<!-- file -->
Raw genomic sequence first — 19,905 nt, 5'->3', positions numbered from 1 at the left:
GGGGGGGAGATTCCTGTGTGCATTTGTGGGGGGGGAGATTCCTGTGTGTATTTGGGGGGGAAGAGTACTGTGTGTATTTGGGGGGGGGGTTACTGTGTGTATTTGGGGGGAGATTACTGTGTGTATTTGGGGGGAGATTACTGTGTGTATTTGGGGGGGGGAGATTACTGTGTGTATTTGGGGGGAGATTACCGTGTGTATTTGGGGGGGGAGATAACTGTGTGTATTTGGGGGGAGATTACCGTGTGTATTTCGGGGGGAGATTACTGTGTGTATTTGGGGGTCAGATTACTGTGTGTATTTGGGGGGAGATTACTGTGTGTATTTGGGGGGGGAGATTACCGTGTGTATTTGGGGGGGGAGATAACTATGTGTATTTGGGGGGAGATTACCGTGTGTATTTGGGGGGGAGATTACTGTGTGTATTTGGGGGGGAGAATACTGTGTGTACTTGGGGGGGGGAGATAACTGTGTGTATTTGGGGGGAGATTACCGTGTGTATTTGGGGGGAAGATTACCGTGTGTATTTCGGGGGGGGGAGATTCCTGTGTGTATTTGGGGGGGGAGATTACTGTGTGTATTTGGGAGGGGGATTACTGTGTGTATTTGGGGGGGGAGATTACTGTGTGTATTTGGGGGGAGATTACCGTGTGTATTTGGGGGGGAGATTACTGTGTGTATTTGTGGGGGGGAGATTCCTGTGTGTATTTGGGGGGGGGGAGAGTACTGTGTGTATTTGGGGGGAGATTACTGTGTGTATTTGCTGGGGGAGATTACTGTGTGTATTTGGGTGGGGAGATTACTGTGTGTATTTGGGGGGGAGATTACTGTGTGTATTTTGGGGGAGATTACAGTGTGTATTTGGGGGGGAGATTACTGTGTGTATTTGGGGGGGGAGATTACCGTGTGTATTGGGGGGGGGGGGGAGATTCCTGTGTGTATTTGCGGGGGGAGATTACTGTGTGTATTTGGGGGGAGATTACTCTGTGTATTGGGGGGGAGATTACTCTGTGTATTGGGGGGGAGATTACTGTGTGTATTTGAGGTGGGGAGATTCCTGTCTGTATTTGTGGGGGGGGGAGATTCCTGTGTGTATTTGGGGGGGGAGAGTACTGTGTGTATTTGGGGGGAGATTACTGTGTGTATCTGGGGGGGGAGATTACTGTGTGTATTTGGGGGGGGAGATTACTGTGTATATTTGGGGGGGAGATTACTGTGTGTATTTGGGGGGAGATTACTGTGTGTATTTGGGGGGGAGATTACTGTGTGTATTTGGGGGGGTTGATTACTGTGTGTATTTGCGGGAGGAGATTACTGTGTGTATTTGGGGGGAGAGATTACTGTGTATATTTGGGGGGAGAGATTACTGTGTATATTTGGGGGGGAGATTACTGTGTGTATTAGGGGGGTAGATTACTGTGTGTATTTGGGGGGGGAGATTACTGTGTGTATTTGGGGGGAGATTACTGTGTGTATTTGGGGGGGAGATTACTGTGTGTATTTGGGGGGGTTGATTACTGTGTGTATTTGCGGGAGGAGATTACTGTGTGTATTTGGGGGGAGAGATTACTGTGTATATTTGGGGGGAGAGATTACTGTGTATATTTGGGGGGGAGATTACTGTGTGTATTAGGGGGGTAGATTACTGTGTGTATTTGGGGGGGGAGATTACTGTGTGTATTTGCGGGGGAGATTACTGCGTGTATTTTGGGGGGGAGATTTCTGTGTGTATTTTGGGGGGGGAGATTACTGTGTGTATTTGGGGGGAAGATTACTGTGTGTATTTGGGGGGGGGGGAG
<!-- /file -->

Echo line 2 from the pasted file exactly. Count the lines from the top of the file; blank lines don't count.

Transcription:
GGGGGGGAGATTCCTGTGTGCATTTGTGGGGGGGGAGATTCCTGTGTGTATTTGGGGGGGAAGAGTACTGTGTGTATTTGGGGGGGGGGTTACTGTGTGTATTTGGGGGGAGATTACTGTGTGTATTTGGGGGGAGATTACTGTGTGTATTTGGGGGGGGGAGATTACTGTGTGTATTTGGGGGGAGATTACCGTGTGTATTTGGGGGGGGAGATAACTGTGTGTATTTGGGGGGAGATTACCGTGTGTATTTCGGGGGGAGATTACTGTGTGTATTTGGGGGTCAGATTACTGTGTGTATTTGGGGGGAGATTACTGTGTGTATTTGGGGGGGGAGATTACCGTGTGTATTTGGGGGGGGAGATAACTATGTGTATTTGGGGGGAGATTACCGTGTGTATTTGGGGGGGAGATTACTGTGTGTATTTGGGGGGGAGAATACTGTGTGTACTTGGGGGGGGGAGATAACTGTGTGTATTTGGGGGGAGATTACCGTGTGTATTTGGGGGGAAGATTACCGTGTGTATTTCGGGGGGGGGAGATTCCTGTGTGTATTTGGGGGGGGAGATTACTGTGTGTATTTGGGAGGGGGATTACTGTGTGTATTTGGGGGGGGAGATTACTGTGTGTATTTGGGGGGAGATTACCGTGTGTATTTGGGGGGGAGATTACTGTGTGTATTTGTGGGGGGGAGATTCCTGTGTGTATTTGGGGGGGGGGAGAGTACTGTGTGTATTTGGGGGGAGATTACTGTGTGTATTTGCTGGGGGAGATTACTGTGTGTATTTGGGTGGGGAGATTACTGTGTGTATTTGGGGGGGAGATTACTGTGTGTATTTTGGGGGAGATTACAGTGTGTATTTGGGGGGGAGATTACTGTGTGTATTTGGGGGGGGAGATTACCGTGTGTATTGGGGGGGGGGGGGAGATTCCTGTGTGTATTTGCGGGGGGAGATTACTGTGTGTATTTGGGGGGAGATTACTCTGTGTATTGGGGGGGAGATTACTCTGTGTATTGGGGGGGAGATTACTGTGTGTATTTGAGGTGGGGAGATTCCTGTCTGTATTTGTGGGGGGGGGAGATTCCTGTGTGTATTTGGGGGGGGAGAGTACTGTGTGTATTTGGGGGGAGATTACTGTGTGTATCTGGGGGGGGAGATTACTGTGTGTATTTGGGGGGGGAGATTACTGTGTATATTTGGGGGGGAGATTACTGTGTGTATTTGGGGGGAGATTACTGTGTGTATTTGGGGGGGAGATTACTGTGTGTATTTGGGGGGGTTGATTACTGTGTGTATTTGCGGGAGGAGATTACTGTGTGTATTTGGGGGGAGAGATTACTGTGTATATTTGGGGGGAGAGATTACTGTGTATATTTGGGGGGGAGATTACTGTGTGTATTAGGGGGGTAGATTACTGTGTGTATTTGGGGGGGGAGATTACTGTGTGTATTTGGGGGGAGATTACTGTGTGTATTTGGGGGGGAGATTACTGTGTGTATTTGGGGGGGTTGATTACTGTGTGTATTTGCGGGAGGAGATTACTGTGTGTATTTGGGGGGAGAGATTACTGTGTATATTTGGGGGGAGAGATTACTGTGTATATTTGGGGGGGAGATTACTGTGTGTATTAGGGGGGTAGATTACTGTGTGTATTTGGGGGGGGAGATTACTGTGTGTATTTGCGGGGGAGATTACTGCGTGTATTTTGGGGGGGAGATTTCTGTGTGTATTTTGGGGGGGGAGATTACTGTGTGTATTTGGGGGGAAGATTACTGTGTGTATTTGGGGGGGGGGGAG